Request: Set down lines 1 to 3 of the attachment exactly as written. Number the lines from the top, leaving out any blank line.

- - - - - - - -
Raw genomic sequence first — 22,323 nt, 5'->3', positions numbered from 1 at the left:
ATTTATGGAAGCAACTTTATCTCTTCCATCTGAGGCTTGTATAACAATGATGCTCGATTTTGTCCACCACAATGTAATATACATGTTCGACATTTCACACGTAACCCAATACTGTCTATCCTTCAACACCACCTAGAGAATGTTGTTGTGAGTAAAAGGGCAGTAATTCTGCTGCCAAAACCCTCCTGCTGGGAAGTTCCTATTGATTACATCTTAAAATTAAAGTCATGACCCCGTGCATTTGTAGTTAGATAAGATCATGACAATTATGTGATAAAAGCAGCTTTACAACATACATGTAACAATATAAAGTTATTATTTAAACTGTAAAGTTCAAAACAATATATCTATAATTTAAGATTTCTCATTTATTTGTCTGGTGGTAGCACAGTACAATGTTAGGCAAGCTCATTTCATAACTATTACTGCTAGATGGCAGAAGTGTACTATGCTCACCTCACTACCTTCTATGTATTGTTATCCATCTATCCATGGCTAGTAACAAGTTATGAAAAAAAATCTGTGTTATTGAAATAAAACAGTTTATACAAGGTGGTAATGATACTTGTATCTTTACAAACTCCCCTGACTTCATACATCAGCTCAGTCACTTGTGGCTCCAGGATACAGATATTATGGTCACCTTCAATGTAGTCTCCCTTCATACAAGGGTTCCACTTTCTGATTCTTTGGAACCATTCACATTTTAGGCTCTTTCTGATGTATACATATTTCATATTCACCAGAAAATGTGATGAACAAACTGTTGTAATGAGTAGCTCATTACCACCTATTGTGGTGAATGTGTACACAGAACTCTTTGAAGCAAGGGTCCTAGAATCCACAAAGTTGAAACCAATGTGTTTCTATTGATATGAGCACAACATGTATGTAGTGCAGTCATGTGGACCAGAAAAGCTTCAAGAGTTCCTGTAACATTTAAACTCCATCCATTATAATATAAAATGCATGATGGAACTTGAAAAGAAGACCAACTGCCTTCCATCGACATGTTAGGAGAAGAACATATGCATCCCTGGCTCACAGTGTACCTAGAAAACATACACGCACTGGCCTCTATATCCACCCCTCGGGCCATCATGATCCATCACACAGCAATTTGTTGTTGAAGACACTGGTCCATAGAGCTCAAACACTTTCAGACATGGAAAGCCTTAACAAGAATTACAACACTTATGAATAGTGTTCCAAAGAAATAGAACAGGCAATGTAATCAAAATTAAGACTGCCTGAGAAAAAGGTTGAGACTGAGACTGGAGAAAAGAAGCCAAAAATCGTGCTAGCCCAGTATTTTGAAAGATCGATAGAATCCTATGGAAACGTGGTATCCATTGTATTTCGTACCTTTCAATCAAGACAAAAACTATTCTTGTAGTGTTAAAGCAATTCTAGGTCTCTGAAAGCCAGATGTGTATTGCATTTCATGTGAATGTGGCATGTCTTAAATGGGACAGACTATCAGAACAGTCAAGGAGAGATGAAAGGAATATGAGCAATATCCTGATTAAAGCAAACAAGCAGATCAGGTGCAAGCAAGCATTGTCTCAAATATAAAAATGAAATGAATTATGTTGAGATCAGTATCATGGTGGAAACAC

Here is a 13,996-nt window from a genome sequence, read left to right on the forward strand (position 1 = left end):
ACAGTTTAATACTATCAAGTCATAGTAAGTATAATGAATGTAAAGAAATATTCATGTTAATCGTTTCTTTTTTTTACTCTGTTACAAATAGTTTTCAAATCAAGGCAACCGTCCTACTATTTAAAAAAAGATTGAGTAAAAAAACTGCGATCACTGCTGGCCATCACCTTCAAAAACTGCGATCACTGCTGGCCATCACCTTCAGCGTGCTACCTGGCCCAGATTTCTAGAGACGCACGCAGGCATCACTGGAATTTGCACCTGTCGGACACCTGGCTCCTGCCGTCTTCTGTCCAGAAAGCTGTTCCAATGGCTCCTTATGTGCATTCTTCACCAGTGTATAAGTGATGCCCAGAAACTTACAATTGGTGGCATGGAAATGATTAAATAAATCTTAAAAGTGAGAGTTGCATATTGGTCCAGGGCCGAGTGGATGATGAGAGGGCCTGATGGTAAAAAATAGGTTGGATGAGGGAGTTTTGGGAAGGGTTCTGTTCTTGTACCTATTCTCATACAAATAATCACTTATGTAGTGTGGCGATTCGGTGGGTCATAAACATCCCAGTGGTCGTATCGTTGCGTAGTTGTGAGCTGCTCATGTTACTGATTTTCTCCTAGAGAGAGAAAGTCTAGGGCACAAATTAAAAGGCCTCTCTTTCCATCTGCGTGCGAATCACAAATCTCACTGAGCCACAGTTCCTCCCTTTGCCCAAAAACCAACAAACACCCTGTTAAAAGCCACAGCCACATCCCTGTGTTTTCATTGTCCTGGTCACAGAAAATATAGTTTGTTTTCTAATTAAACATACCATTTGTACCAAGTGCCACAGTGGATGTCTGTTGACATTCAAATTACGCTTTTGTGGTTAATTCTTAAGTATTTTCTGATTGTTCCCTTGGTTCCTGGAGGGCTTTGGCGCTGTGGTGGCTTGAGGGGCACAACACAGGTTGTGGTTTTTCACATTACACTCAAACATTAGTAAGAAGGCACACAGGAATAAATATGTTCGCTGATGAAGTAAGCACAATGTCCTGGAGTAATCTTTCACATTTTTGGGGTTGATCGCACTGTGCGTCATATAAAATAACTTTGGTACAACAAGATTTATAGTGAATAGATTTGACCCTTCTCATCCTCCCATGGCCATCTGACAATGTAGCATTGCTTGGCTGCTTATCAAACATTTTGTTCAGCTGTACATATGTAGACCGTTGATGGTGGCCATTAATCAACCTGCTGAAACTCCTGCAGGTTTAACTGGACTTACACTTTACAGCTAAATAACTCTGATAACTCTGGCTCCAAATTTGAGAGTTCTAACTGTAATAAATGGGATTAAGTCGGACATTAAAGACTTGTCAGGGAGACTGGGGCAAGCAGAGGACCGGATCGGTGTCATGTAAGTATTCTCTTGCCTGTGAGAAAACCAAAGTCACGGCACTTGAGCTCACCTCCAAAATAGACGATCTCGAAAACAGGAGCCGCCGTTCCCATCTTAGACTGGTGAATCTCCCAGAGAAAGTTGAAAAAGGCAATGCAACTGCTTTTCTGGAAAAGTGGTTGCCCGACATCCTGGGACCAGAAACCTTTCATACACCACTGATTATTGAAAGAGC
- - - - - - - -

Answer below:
Raw genomic sequence first — 22,323 nt, 5'->3', positions numbered from 1 at the left:
ATTTATGGAAGCAACTTTATCTCTTCCATCTGAGGCTTGTATAACAATGATGCTCGATTTTGTCCACCACAATGTAATATACATGTTCGACATTTCACACGTAACCCAATACTGTCTATCCTTCAACACCACCTAGAGAATGTTGTTGTGAGTAAAAGGGCAGTAATTCTGCTGCCAAAACCCTCCTGCTGGGAAGTTCCTATTGATTACATCTTAAAATTAAAGTCATGACCCCGTGCATTTGTAGTTAGATAAGATCATGACAATTATGTGATAAAAGCAGCTTTACAACATACATGTAACAATATAAAGTTATTATTTAAACTGTAAAGTTCAAAACAATATATCTATAATTTAAGATTTCTCATTTATTTGTCTGGTGGTAGCACAGTACAATGTTAGGCAAGCTCATTTCATAACTATTACTGCTAGATGGCAGAAGTGTACTATGCTCACCTCACTACCTTCTATGTATTGTTATCCATCTATCCATGGCTAGTAACAAGTTATGAAAAAAAATCTGTGTTATTGAAATAAAACAGTTTATACAAGGTGGTAATGATACTTGTATCTTTACAAACTCCCCTGACTTCATACATCAGCTCAGTCACTTGTGGCTCCAGGATACAGATATTATGGTCACCTTCAATGTAGTCTCCCTTCATACAAGGGTTCCACTTTCTGATTCTTTGGAACCATTCACATTTTAGGCTCTTTCTGATGTATACATATTTCATATTCACCAGAAAATGTGATGAACAAACTGTTGTAATGAGTAGCTCATTACCACCTATTGTGGTGAATGTGTACACAGAACTCTTTGAAGCAAGGGTCCTAGAATCCACAAAGTTGAAACCAATGTGTTTCTATTGATATGAGCACAACATGTATGTAGTGCAGTCATGTGGACCAGAAAAGCTTCAAGAGTTCCTGTAACATTTAAACTCCATCCATTATAATATAAAATGCATGATGGAACTTGAAAAGAAGACCAACTGCCTTCCATCGACATGTTAGGAGAAGAACATATGCATCCCTGGCTCACAGTGTACCTAGAAAACATACACGCACTGGCCTCTATATCCACCCCTCGGGCCATCATGATCCATCACACAGCAATTTGTTGTTGAAGACACTGGTCCATAGAGCTCAAACACTTTCAGACATGGAAAGCCTTAACAAGAATTACAACACTTATGAATAGTGTTCCAAAGAAATAGAACAGGCAATGTAATCAAAATTAAGACTGCCTGAGAAAAAGGTTGAGACTGAGACTGGAGAAAAGAAGCCAAAAATCGTGCTAGCCCAGTATTTTGAAAGATCGATAGAATCCTATGGAAACGTGGTATCCATTGTATTTCGTACCTTTCAATCAAGACAAAAACTATTCTTGTAGTGTTAAAGCAATTCTAGGTCTCTGAAAGCCAGATGTGTATTGCATTTCATGTGAATGTGGCATGTCTTAAATGGGACAGACTATCAGAACAGTCAAGGAGAGATGAAAGGAATATGAGCAATATCCTGATTAAAGCAAACAAGCAGATCAGGTGCAAGCAAGCATTGTCTCAAATATAAAAATGAAATGAATTATGTTGAGATCAGTATCATGGTGGAAACAC

Here is a 13,996-nt window from a genome sequence, read left to right on the forward strand (position 1 = left end):